Nautilus Institute Policy Forum Online: Charging The Nuclear Red Line
PFO 03-11A: February 10, 2003
Charging The Nuclear Red Line
By Peter Hayes
Peter Hayes, Executive Director of the Nautilus Institute for Security and Sustainability, argues that unless the Bush administration initiates talks directly with North Korea immediately, the United States will end up with a nuclear-armed North Korea, no military option to exercise, and a ruptured alliance with South Korea who will go-it-alone.
“Charging The Nuclear Red Line”
By Peter Hayes
Executive Director, Nautilus Institute
The United States is adrift in the North Pacific. It’s heading straight for a jagged reef–North Korea. The captain is asleep at the wheel. His senior officers on the bridge are squabbling about what to do.
Meanwhile, North Korea is charging across a nuclear red line. After throwing out the international inspectors, it has now fired up its puny research reactor to make more plutonium. It may also be reprocessing spent fuel to get more plutonium for bombs. And, it has a uranium enrichment program- a second track to acquiring nuclear weapons capability.
The longer these plants operate, the greater the radiological damage from an American surgical strike. And the harder it will be to ever determine how much plutonium was made and so far, not declared-the source of the initial confrontation ten years ago.
Is the United States about to head the North Koreans off at the pass? It’s no secret that the Bush Administration is divided over how to handle North Korea. The hardliners in operational control believe that they have North Korea exactly where they want it–isolated and under tremendous internal and external pressure.
Time, they believe, is on the United States’ side. Either North Korea will collapse under this pressure thereby transforming the regime. Or, North Korea will capitulate to American demands that they simply dismantle their nuclear weapons program and allow the International Atomic Energy Agency to inspect wherever, whenever and whatever in the world’s most closed, secretive and subterranean society.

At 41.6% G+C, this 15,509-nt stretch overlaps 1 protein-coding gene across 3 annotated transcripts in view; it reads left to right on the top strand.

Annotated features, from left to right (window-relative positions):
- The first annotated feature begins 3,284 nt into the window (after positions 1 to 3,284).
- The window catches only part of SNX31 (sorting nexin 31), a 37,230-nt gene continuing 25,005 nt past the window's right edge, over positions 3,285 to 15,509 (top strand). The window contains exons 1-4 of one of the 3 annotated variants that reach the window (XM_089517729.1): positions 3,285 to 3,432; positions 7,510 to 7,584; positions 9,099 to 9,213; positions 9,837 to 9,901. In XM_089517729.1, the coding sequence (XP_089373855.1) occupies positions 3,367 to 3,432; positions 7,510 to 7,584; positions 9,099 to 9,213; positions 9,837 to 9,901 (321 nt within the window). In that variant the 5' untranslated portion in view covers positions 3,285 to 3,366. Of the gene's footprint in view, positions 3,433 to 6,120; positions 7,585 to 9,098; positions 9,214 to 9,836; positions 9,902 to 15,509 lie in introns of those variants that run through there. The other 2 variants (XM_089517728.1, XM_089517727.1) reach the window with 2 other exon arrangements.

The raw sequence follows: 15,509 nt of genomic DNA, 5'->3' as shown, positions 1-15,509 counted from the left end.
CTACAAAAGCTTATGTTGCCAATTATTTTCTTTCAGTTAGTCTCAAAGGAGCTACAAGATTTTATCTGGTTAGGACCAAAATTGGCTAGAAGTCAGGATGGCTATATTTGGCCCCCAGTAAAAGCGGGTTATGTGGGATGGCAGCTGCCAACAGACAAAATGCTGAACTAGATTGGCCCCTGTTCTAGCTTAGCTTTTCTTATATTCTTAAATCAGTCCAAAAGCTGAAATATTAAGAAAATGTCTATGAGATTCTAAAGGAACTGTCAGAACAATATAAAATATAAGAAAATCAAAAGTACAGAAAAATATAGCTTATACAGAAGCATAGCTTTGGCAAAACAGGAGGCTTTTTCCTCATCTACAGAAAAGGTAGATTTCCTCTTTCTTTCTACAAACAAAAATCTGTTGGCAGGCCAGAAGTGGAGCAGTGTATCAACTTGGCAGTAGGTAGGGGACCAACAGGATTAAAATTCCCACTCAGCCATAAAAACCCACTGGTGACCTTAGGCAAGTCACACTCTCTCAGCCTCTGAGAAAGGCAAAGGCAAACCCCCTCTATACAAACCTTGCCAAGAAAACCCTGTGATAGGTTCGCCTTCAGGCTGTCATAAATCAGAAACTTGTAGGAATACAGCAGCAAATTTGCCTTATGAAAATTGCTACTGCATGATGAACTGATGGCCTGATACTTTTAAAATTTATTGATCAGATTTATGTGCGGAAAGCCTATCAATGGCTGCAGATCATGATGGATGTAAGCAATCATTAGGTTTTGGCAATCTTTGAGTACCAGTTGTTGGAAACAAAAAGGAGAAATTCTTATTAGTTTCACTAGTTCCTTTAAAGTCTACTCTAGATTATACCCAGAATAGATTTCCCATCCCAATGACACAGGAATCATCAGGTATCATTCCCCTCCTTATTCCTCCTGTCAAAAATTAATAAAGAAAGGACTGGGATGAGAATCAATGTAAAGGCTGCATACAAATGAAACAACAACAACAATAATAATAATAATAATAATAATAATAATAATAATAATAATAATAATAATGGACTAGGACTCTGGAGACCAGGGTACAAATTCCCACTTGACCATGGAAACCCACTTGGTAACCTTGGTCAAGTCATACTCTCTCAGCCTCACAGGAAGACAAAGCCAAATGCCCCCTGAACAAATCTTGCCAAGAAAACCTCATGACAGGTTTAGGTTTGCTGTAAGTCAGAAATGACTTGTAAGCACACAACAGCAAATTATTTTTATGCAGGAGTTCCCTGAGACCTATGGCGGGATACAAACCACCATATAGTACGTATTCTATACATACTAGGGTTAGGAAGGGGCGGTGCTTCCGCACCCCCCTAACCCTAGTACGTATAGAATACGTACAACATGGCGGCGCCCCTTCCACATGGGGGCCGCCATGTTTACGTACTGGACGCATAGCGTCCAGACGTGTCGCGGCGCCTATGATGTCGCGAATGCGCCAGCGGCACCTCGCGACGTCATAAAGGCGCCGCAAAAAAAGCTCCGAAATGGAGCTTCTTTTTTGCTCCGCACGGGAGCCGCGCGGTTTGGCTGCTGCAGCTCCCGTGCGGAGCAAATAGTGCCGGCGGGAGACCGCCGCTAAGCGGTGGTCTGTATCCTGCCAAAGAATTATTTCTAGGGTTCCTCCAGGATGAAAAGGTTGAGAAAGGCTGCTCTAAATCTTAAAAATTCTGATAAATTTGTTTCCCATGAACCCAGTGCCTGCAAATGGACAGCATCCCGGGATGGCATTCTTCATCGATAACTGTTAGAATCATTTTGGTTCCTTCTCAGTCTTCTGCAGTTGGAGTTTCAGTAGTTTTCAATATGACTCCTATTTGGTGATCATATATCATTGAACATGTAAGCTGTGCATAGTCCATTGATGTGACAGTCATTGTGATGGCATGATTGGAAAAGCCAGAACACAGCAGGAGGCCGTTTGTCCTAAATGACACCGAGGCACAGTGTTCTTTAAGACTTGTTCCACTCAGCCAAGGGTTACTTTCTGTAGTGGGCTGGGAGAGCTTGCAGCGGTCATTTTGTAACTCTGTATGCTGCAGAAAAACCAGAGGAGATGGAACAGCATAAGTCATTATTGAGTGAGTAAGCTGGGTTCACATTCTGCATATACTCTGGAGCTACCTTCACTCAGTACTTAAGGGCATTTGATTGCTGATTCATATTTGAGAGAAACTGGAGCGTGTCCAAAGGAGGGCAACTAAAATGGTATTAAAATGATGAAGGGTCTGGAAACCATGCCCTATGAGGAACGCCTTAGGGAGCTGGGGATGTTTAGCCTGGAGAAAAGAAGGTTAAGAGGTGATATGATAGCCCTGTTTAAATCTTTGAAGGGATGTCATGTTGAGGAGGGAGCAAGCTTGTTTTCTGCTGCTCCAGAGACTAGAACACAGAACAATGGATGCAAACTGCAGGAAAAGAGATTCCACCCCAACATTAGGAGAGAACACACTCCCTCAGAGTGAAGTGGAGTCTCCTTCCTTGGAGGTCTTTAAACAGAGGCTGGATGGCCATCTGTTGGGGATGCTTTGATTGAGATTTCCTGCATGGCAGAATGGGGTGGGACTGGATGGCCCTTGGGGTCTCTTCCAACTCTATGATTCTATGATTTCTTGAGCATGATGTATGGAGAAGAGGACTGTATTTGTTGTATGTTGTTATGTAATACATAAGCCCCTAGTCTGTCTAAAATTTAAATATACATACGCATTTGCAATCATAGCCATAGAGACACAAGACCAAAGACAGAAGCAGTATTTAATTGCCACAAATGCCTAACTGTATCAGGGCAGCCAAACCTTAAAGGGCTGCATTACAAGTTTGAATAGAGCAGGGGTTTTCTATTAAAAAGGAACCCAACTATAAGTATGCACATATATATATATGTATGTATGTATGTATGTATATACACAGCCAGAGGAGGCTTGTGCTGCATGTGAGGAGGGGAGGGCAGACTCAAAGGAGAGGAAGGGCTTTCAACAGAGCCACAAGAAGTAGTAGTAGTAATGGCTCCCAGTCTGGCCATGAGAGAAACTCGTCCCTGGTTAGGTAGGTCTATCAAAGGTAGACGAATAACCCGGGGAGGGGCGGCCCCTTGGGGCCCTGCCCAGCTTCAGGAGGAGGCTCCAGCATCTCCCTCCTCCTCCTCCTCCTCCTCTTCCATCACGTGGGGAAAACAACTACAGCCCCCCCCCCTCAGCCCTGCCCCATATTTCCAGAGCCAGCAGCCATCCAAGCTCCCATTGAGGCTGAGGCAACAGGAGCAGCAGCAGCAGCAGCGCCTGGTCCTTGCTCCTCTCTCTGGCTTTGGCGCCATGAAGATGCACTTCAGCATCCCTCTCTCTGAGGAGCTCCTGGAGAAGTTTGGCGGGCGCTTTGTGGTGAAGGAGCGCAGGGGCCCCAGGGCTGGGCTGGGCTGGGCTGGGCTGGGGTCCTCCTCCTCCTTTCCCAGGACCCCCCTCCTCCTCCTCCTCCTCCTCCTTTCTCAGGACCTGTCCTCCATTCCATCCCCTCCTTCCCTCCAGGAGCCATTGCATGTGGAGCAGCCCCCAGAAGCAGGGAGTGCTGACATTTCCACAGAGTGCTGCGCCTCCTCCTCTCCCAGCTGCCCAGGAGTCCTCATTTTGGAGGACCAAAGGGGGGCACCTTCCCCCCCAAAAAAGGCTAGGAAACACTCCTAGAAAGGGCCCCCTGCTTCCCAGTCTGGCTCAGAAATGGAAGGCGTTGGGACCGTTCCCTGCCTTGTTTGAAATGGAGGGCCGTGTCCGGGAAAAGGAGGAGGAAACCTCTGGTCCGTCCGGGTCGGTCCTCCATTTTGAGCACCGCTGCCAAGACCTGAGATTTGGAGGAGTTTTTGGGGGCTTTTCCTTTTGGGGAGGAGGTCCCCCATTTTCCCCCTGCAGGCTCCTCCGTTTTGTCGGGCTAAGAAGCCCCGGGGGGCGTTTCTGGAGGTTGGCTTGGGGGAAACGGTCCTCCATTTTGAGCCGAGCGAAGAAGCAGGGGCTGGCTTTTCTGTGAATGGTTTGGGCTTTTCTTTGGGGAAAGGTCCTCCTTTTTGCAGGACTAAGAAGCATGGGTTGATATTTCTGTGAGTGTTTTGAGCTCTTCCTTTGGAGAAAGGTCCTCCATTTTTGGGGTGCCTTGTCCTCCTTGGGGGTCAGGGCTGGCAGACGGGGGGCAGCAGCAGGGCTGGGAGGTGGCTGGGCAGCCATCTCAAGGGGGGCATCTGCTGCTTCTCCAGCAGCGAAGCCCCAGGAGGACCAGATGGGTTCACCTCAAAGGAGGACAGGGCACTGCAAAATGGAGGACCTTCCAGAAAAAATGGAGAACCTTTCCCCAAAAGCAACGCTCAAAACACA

Because the hardliners believe that North Korea will never trade in its nuclear weapons capacity, not even for an economy, what they really mean is this: after we force Iraq to comply with its disarmament obligations, we’ll focus fully on North Korea to burn another hole in the map. They have outmaneuvered and outgunned the pragmatists in Washington who want to negotiate with North Korea.
Thus, the world watches a high stakes waiting game to see who will blink first. North Korea demands that the United States commit to not attacking them, not impede their development with sanctions, and not overthrow their government.
The Administration states that it will talk directly with the North Koreans, but not until they have verifiably dismantled their nuclear program. Meanwhile, there’s no sign of direct talks before the North acquires more fissile material.
If they don’t act immediately, the United States will end up with a nuclear-armed North Korea, no military option to exercise, and a ruptured alliance with South Korea that will go-it-alone. The Democrats and allies will attack the Republicans for letting the North Koreans do an end run to nuclear weapons status. The great powers in the region will draw their own conclusion.
Ironically, unlike Saddam Hussein, this would be second prize for the North Koreans.
In my view, they would prefer first prize-to trade in their nuclear weapons for a security relationship with the United States. This could include handing over their rolodex of terrorist contacts and joining the war on terrorism. Apparently, the United States prefers no for an answer.
The Northeast Asia Peace and Security Network invites your responses to this essay. Please send responses to: firstname.lastname@example.org . Responses will be considered for redistribution to the network only if they include the author’s name, affiliation, and explicit consent.
The NAPSNet Policy Forum provides expert analysis of contemporary peace and security issues in Northeast Asia. As always, we invite your responses to this report and hope you will take the opportunity to participate in discussion of the analysis.